He managed his escape, in a very clever manner indeed. According to the, rules of the mountain, not even a Bitwaddad could pass the gate without permission from the Ras, and since desertions had taken place the permission was no more granted. His wife and child were also on the Amba, and since he was suspected, if they had left he would have been strictly watched. His mother had accompanied Theodore's camp, being desirous of seeing her son. When his Majesty encamped in the valley of the Bechelo, she asked his permission to be allowed to go to Magdala, and on her arrival at Islamgee she sent word to her son to give orders at the gate to let her in; but he declined, stating publicly, as the motive of his refusal, that, not having received intimation from his Majesty that he had granted her request, he could not take upon himself to admit her into the fort. The mother had been made a party to the plot beforehand, and played her part well; it was market-day, and therefore the place was crowded with soldiers and petty chiefs. On hearing of her son's refusal to admit her, she pretended to be driven to despair, tore her hair and cried aloud, quite overcome by the ingratitude of the son she had made such a long journey to embrace. The spectators took her part, and, in her name, sent to him again; but he was firm. "To-morrow," he said, "I will send word to the Emperor; if he allows you to come I will be only too happy to admit you; to-day, all I can do is to send you my wife and child to remain with you until the evening." The old lady, with the wife and child, retired to a quiet corner for a friendly chat, and when no more noticed, quietly walked away. At about ten at night, accompanied by one of his men, and assisted by some friends, Hailo made his escape and rejoined his family.

Another member of council was called Bitwaddad Wassie: he also was in charge of the prison alternatively with Hailo. He was a good-tempered man, always laughing, but, it appears, not beloved by the prisoners, for, after the taking of Magdala, the women flew at him, and gave him a sound thrashing. He was remarkable in one respect: he would never accept anything, and though money was repeatedly offered to him he always declined it. Dedjazmatch Goji, in command of 500 spearmen, a tall old man, was as big a fool as he was bulky; he loved but one thing, tej, and worshipped but one being, Theodore. Bitwaddad Bakal, a good soldier, a simple-minded man, in charge of the Imperial household, and a few insignificant old men, completed the quorum.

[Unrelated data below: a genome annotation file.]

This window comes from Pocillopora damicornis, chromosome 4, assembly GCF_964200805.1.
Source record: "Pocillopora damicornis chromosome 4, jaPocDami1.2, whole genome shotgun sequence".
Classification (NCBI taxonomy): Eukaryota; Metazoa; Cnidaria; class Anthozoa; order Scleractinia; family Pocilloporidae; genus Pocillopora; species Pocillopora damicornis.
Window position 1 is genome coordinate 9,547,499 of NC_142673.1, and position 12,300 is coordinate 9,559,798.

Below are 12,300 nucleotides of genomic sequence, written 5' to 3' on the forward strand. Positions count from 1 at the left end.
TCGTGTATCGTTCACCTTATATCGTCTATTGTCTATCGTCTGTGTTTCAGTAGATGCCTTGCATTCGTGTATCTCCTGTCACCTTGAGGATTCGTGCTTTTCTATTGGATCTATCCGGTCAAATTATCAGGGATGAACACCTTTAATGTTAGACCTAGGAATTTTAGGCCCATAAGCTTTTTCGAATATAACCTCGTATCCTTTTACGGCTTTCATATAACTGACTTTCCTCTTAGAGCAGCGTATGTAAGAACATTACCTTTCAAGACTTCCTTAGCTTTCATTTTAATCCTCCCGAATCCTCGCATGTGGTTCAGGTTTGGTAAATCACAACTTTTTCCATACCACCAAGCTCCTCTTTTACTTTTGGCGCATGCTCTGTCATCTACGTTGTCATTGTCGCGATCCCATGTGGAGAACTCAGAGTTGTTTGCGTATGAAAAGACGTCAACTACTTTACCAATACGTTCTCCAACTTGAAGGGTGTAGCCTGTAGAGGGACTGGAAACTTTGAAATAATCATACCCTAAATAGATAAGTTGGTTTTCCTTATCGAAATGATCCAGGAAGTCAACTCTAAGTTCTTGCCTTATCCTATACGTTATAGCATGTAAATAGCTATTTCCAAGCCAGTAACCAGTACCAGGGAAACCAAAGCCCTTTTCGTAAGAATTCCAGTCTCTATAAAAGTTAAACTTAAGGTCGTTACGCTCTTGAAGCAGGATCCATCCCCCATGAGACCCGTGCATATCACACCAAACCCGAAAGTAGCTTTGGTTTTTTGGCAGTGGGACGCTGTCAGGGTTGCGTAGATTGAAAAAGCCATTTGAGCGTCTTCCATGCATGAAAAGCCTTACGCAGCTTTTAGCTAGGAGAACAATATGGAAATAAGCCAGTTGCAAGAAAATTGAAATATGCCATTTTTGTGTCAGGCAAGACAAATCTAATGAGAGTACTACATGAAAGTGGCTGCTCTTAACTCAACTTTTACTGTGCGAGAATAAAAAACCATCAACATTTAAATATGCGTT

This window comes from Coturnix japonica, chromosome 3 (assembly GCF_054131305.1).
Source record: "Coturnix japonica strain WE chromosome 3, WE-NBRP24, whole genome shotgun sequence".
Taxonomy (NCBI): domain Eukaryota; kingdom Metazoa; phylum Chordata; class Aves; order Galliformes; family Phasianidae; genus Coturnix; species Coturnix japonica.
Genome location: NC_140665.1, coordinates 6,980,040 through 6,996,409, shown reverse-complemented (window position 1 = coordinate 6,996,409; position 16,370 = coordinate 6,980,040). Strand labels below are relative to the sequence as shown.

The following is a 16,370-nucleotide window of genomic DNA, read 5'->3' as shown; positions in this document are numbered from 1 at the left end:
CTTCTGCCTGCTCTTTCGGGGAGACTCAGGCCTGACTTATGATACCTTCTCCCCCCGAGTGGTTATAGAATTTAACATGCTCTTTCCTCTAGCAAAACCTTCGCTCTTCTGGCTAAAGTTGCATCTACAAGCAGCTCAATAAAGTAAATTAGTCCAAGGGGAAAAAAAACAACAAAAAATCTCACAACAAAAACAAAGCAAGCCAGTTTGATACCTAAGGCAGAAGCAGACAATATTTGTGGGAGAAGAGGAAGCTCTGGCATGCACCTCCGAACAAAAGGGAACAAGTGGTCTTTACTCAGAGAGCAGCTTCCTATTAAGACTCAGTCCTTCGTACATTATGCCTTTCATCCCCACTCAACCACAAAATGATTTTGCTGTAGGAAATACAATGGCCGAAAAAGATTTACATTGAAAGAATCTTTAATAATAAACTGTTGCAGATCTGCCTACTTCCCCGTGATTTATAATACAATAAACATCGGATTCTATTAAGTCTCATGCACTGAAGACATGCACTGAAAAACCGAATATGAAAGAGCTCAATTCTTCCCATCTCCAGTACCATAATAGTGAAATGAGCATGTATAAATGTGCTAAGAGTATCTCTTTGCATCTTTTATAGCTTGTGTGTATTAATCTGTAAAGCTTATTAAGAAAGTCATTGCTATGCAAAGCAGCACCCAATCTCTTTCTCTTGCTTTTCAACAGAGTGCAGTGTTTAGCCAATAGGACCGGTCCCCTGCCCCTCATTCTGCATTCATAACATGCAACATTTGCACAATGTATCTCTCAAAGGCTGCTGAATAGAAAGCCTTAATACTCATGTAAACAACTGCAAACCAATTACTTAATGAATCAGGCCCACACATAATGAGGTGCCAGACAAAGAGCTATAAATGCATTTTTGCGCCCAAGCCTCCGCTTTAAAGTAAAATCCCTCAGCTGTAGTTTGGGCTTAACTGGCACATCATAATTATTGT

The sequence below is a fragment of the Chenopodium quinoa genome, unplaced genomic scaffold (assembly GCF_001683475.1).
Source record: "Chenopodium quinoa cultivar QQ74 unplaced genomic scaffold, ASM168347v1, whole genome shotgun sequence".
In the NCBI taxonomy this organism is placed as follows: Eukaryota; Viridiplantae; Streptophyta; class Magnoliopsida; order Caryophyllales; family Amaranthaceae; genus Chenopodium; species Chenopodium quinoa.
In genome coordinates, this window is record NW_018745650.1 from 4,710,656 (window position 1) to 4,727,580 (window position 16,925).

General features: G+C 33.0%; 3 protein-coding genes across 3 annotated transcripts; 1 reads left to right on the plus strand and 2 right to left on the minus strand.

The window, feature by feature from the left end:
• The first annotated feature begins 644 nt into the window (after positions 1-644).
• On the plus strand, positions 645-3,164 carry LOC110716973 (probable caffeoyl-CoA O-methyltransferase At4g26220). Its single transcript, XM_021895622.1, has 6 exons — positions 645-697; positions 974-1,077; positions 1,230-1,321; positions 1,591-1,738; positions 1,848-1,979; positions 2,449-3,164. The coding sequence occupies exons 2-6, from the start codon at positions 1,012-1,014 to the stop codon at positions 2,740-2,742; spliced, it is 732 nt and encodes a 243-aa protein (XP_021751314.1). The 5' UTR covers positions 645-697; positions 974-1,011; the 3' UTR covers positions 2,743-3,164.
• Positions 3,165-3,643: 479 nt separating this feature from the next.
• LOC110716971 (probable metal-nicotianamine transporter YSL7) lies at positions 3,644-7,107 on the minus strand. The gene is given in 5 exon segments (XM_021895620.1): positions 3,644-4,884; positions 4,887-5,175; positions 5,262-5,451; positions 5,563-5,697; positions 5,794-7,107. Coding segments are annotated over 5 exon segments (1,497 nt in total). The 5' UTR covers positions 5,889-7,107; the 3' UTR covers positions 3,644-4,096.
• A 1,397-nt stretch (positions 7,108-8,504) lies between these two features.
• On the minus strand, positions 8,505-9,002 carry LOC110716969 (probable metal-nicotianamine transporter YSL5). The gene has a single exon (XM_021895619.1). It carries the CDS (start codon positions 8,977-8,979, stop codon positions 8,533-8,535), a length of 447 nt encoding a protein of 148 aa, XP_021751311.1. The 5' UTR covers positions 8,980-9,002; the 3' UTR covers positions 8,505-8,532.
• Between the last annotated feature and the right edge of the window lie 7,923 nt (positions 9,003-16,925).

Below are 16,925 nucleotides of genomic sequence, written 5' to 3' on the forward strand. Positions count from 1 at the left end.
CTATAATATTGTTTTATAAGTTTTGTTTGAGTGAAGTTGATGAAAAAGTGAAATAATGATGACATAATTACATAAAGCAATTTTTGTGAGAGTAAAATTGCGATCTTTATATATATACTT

Let us suppose a wet day during the rainy season of 1867. Our money was getting very scarce, and all communication with Metemma, Massowah, or Debra Tabor was completely interrupted. War had been talked of more seriously at home, and, in the absence of news, we were in anxious expectation of what would be decided. The weather did not permit us to do much gardening; and other occupations were few. We wrote home, (an easier task during the rains, as the guards kept to their huts,) studied Amharic, read the famous Commercial Dictionary, or visited one another, and smoked bad tobacco, simply to kill time. Mr. Rosenthal, a very clever linguist, managed, with an Italian Bible, to master that language, and, to drive away dull care, spent his evenings studying French with only the help of a portion of Guizot'sHistoire de la Civilisation. If it cleared up a little, we puddled about in the small road between the now increased huts; but probably, before long, would be scared away by some one shouting out, - "The Ras and the chiefs are coming!" If we could directly run away we did so; but if perceived, we had to put on our blandest smile, bow to the rude inquiry, "How art thou? good afternoon to thee" (the second person singular is only employed as a sign of disrespect, towards an inferior), and, O gods! pull off our ragged caps and keep our heads uncovered. To see them waddling along, ready to burst with self-conceit; whilst we knew that the clothes they were clad with, and the food they had partaken of that day, were all purchased with British money, was very annoying. As they accepted bribes the least they could do was to be civil; on the contrary, they looked down upon us as if we were semi-idiots, or a species between them and monkeys, - "white donkeys," as they called us when they spoke of us among themselves. Preceded by Samuel, they would make straight for Mr. Rassam's house; they were hardly swore civil to him than to us, though they always swore to him eternal friendship. I often admired Mr. Rassam's' patience on these occasions: he could sit, talk, and laugh with them for hours, gorging them with bumpers of tej until they reeled out of his place, the laughing-stocks, yet envied objects, of the soldiers who helped them to regain their homes. On the whole they were a vile set: to please their master they would have shuddered at no crime, and stopped at no infamy. When they thought that any cruel act of theirs might please Theodore, their god, no consideration of friendship or family ties would arrest their hands or soften their hearts. They came to Mr. Rassam, though he was kind to them, out of no regard, only because it was part of their instructions, and they could indulge their appetite for spirituous drinks; but had we been, by want of money, reduced to appeal to them, I doubt whether they would have sanctioned for us, to whom they owed so much, even the small pittance daily doled out to the poor Abyssinian prisoners.